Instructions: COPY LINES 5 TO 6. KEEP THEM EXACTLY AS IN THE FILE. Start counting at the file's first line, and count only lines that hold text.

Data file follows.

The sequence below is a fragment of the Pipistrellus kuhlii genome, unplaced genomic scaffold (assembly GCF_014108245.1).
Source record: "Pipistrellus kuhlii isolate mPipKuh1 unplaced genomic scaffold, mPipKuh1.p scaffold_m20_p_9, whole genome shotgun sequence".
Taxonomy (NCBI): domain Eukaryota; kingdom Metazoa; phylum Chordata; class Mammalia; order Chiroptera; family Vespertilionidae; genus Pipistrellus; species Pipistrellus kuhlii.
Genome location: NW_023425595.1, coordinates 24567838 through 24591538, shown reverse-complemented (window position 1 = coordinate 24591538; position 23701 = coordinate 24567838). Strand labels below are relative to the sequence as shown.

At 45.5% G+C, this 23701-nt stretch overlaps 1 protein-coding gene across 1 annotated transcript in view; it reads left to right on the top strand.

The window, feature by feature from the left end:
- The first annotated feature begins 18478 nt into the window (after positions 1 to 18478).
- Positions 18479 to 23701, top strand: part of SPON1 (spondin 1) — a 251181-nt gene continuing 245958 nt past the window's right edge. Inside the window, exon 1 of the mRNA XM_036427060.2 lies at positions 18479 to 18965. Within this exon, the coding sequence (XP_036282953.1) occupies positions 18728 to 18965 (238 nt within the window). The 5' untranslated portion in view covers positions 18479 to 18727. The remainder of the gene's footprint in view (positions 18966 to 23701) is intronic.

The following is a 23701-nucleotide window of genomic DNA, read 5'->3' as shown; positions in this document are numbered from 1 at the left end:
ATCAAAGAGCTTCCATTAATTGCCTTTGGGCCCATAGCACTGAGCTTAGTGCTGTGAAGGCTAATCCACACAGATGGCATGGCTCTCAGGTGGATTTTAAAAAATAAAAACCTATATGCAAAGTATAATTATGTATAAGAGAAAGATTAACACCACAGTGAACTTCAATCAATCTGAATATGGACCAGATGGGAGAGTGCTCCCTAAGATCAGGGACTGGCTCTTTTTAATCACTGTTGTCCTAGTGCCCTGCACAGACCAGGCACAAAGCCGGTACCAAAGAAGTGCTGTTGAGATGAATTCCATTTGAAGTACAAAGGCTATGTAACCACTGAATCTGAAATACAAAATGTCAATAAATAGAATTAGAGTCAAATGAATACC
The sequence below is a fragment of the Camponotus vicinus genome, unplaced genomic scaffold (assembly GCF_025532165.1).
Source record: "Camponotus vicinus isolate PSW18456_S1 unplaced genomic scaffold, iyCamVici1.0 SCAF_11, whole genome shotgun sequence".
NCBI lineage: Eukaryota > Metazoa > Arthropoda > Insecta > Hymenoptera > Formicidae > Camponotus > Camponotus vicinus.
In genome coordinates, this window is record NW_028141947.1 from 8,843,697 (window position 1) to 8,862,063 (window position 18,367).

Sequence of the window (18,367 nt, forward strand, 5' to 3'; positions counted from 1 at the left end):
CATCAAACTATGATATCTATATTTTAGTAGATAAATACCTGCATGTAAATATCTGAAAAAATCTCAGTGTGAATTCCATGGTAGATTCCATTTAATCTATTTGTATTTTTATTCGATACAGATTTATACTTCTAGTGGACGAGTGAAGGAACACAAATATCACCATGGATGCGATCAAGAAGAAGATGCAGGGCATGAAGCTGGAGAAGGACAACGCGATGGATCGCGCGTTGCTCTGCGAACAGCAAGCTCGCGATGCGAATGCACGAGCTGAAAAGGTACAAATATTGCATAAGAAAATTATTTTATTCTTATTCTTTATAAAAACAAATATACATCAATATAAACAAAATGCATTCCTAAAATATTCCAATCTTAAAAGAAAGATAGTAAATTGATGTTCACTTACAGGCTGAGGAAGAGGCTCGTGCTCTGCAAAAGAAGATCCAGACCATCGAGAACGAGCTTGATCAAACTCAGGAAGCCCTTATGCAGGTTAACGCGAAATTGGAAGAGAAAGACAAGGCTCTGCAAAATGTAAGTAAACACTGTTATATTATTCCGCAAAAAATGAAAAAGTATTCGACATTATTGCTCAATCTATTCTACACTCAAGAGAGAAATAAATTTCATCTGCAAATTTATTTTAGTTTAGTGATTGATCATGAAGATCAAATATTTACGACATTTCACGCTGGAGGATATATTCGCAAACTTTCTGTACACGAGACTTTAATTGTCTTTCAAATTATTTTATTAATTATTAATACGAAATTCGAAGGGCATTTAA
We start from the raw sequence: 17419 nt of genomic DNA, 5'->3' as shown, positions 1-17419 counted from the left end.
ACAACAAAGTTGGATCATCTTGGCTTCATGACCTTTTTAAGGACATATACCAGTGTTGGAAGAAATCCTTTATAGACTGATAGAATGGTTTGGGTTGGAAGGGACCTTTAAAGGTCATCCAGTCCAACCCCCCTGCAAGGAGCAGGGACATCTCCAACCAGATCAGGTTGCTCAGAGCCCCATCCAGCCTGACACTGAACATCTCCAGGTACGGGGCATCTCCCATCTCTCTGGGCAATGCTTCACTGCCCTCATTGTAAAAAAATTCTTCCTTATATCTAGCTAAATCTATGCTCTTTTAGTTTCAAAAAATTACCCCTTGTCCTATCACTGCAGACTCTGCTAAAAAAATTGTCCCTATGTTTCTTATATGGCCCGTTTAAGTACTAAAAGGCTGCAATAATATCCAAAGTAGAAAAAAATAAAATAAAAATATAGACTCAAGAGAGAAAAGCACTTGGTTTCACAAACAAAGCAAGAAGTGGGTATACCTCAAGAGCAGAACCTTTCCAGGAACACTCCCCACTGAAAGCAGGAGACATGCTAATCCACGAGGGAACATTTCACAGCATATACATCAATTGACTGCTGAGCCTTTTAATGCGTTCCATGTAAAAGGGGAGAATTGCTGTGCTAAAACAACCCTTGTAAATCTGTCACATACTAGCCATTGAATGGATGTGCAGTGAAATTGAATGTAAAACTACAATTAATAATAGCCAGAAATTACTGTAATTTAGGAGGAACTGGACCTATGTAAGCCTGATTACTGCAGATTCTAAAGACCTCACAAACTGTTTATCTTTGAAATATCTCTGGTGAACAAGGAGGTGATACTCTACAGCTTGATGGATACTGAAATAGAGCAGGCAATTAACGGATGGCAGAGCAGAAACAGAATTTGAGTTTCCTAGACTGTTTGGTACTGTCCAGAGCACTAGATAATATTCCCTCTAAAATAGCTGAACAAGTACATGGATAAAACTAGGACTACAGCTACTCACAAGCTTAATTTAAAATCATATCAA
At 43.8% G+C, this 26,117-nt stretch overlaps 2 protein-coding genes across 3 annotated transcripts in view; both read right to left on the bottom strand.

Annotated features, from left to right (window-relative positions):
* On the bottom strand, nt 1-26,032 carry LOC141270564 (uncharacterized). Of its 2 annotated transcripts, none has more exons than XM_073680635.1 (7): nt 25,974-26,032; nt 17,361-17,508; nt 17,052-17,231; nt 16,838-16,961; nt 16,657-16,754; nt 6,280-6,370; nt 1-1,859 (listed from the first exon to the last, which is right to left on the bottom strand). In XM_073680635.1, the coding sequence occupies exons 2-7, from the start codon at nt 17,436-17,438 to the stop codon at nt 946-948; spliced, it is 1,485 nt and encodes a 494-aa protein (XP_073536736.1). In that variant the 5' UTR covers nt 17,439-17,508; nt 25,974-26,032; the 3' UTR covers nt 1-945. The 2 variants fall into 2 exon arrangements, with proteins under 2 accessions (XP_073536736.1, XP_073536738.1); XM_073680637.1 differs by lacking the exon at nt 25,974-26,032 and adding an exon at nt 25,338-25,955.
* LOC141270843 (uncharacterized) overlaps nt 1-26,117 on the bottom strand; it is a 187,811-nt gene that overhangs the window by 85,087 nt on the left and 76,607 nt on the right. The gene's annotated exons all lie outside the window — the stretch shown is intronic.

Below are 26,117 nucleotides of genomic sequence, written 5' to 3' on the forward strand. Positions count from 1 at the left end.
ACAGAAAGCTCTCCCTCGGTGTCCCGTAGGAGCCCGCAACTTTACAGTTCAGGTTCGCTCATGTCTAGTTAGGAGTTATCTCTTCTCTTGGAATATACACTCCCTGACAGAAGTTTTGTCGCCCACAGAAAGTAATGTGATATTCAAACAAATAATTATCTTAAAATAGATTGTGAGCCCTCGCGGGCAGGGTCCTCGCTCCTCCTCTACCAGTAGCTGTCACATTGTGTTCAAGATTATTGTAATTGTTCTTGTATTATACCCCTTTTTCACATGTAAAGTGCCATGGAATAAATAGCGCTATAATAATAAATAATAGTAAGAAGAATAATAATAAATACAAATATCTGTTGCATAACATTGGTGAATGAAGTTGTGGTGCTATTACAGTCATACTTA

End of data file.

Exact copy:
At 45.5% G+C, this 23701-nt stretch overlaps 1 protein-coding gene across 1 annotated transcript in view; it reads left to right on the top strand.

The window, feature by feature from the left end: